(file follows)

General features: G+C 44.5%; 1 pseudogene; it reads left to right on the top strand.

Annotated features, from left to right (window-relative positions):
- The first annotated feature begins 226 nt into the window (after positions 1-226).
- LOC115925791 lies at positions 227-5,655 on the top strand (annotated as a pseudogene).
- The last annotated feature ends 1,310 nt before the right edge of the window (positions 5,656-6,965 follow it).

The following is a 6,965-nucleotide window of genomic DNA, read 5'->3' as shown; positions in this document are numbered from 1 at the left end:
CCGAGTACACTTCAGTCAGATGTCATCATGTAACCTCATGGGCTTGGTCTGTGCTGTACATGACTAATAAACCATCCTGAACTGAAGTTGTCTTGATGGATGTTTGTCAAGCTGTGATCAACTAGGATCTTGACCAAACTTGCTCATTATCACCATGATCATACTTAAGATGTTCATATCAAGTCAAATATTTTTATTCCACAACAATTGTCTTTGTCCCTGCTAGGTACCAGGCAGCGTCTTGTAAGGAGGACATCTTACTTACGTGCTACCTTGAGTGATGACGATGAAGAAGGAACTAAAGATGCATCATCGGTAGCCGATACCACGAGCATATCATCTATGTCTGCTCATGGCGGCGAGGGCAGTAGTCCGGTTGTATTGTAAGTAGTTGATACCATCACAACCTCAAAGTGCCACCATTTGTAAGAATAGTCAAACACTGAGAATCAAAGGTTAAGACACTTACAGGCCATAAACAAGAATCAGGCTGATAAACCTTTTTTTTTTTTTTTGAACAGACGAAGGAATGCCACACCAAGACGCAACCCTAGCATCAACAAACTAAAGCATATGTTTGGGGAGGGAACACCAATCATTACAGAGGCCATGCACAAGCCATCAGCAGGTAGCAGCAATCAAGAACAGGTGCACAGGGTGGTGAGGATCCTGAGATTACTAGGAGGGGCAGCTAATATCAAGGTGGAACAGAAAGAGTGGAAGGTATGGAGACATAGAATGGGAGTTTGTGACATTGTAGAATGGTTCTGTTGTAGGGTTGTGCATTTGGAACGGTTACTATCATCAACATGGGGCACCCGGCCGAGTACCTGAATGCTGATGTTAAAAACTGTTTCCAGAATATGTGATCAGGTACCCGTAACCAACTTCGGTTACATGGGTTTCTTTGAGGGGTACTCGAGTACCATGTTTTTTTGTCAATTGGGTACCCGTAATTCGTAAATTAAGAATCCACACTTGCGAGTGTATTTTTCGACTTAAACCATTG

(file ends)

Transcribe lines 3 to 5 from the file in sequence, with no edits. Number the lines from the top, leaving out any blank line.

- The first annotated feature begins 226 nt into the window (after positions 1-226).
- LOC115925791 lies at positions 227-5,655 on the top strand (annotated as a pseudogene).
- The last annotated feature ends 1,310 nt before the right edge of the window (positions 5,656-6,965 follow it).